Exclusive Interview

Women On The Rise- Kimberly Gramm

Kimberly Gramm at the Texas Tech Innovation Hub

Kimberly Gramm is the Associate Vice President, Innovation & Entrepreneurship at Texas Tech’s Innovation Hub at Research Park.

The Innovation Hub at Research Park is a world class facility with the goal of launching and accelerating start ups in West Texas.

At the helm is Gramm, who lands on our top list of for Woman on the Rise in West Texas. Take a look at her Q&A below:

Talk about your journey?

So how about if I pick it up from the fact that I grew up in a very entrepreneurial community with my dad being an engineer and entrepreneur, but I never thought that I’d be in the work that I do now. I went through grad school, thought I was going to pursue a big corporate career, which I did. I was a corporate strategist for UPS, out of grad school. And for those of you who don’t know UPS, they have 457,000 employees and they don’t make decisions about strategy, without thinking a lot about. I had a great experience there, and then the leap came from my dad’s passing. Which essentially gave me an opportunity to learn about the technologies and the intellectual property that he had created and I went through sort of succession planning with his leadership team, which brought me back to Florida.

I had been living in Atlanta, Georgia, which is where UPS is headquartered. When I went back to Florida and started to pursue opportunities I saw an opportunity at a university to create a strategy for an Entrepreneurship Center. Given that I was in involved in lots of strategy development, I thought I could put a great plan together. Low and behold, I started my career in academia, without any aspirations really or formal focus on my education process to become a leader in academia. When I became the center director I developed a lot of significant programming that caught the eye of our president at that university. I then had the opportunity to put together a proposal, go to the capital of Florida, and ask the governor to support building an accelerator.

The next chapter

That was a really interesting learning process because state funding is very complex and how universities make those decisions. Long-story short was, we were able to receive funding and build the accelerator, which really was the roadmap to, I think the opportunity here at Texas Tech and so very few women have had opportunities in a male dominated industry which is the entrepreneurial startup and financial space. I was able to leverage my corporate strategy experience with my experience growing up in an entrepreneurial environment where I could put together a cohesive plan and strategy that would develop support for students, faculty and people in the community to have access to resources needed to aspire to do the American dream. So that’s been my journey.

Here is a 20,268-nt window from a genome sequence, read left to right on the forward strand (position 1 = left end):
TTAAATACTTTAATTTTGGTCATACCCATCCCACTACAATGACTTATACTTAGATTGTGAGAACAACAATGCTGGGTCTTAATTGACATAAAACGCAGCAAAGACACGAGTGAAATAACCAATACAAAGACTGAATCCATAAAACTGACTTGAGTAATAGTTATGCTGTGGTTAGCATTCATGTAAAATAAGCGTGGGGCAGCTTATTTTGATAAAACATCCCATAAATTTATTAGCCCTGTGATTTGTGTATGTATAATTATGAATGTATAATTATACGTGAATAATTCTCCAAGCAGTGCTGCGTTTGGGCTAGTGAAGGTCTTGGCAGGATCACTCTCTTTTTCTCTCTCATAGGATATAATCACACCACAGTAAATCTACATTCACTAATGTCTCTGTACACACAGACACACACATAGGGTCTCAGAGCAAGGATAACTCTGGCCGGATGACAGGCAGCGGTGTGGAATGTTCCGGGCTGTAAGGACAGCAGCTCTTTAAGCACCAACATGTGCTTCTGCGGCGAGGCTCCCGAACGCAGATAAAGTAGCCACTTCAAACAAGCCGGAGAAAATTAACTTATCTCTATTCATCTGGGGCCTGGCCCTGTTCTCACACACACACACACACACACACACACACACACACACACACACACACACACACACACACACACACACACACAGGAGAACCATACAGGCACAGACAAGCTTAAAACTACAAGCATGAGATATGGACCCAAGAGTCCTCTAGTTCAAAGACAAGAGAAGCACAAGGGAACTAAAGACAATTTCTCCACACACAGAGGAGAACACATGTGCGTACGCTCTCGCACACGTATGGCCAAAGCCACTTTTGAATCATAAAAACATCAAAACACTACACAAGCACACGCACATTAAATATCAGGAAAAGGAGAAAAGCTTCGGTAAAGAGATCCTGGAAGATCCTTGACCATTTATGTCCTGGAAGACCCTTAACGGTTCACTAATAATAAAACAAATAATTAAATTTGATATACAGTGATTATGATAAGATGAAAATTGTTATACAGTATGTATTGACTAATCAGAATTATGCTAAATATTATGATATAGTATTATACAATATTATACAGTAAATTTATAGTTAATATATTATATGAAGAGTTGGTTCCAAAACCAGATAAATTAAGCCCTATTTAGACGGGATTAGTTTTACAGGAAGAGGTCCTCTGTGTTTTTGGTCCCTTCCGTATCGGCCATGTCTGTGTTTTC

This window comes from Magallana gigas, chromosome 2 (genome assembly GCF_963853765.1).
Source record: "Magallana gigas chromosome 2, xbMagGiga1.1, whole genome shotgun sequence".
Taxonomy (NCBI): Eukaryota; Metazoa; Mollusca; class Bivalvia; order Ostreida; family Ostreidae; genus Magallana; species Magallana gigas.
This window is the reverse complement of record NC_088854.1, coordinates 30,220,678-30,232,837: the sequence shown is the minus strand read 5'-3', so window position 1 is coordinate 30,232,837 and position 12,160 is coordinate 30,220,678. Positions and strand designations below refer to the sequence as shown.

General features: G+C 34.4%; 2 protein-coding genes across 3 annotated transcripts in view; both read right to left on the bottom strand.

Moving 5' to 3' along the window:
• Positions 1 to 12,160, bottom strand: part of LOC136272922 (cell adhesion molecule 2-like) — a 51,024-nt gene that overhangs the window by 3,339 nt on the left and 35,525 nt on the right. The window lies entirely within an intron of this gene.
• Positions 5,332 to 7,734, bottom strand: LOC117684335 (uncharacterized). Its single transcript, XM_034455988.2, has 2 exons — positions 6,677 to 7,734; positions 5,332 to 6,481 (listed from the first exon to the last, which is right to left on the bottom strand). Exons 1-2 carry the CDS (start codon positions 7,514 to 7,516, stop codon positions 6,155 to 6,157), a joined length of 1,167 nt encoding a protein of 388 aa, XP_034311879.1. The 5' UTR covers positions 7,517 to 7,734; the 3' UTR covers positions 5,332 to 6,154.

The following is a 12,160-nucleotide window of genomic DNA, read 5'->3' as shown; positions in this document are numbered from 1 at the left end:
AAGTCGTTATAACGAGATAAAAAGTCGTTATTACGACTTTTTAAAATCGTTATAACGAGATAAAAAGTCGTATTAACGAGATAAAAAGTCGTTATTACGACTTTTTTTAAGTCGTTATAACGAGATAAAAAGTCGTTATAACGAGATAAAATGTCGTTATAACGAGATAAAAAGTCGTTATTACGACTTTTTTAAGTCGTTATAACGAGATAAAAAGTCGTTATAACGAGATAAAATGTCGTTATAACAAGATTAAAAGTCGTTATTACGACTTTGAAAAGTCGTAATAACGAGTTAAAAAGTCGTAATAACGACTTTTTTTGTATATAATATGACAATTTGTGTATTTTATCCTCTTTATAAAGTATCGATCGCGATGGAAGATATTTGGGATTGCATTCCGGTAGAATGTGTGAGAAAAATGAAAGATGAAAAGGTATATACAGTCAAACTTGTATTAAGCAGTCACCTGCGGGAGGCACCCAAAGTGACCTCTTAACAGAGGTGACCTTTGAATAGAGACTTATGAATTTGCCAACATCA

Why is innovation and entrepreneurship a passion of yours?

I think you are who you are as a function of how you grew up. Your environment, the people that you associate with, and I’m no different than that. My dad was an engineer, and he used to experiment all the time in the house. He had a manufacturing company and used to bake things in the oven and see how metals reacted with the paint. This experimentation environment is something that’s normal to me. Maybe not to most, but it was fun and he would also ask my opinion on things.

When I see people, students, faculty, experimenting at the innovation hub or at a great university like Texas Tech, it’s normal for me to be inquisitive about what they’re doing and appreciate how hard they worked at creating something. That’s sort of I think how I developed an interest and really a passion because when people are trying to create things, they’re at their best. And when you’re a part of that, it’s really inspiring to help people realize their dreams. But to me it’s a lot of fun and it’s where the essence of life really is.

You recently were promoted to Associate Vice President of Innovation & Entrepreneurship. How has this impacted you professionally and personally?

Wow. Well, first I was humbled by it, but I think that when women get an opportunity, they rise to the occasion. And what this role has done is allowed me to have a platform that, we can place Texas Tech on. Through lots of hard work, teamwork and great leadership at Texas Tech, you can build capacity for what the future holds. Personally, I think, to have a seat at the table is empowering because, unfortunately, again in what we do in entrepreneurship, men tend to dominate in those kinds of areas because they’re more associated with risk taking than women are.

Not only does it put Texas Tech on a great platform, but it also puts women on a great platform. I love the fact that women building community, and great entrepreneurial efforts will come from the way women come together and support each other and support men as well in these kinds of endeavors.

I think about those things and not to say that my peers and colleagues don’t, but I’m very, very much into with the needs of how entrepreneurial dynamics works and how growth happens through the connectivity in community. That’s why I think West Texas is going to lead this area in the not-too -distant future.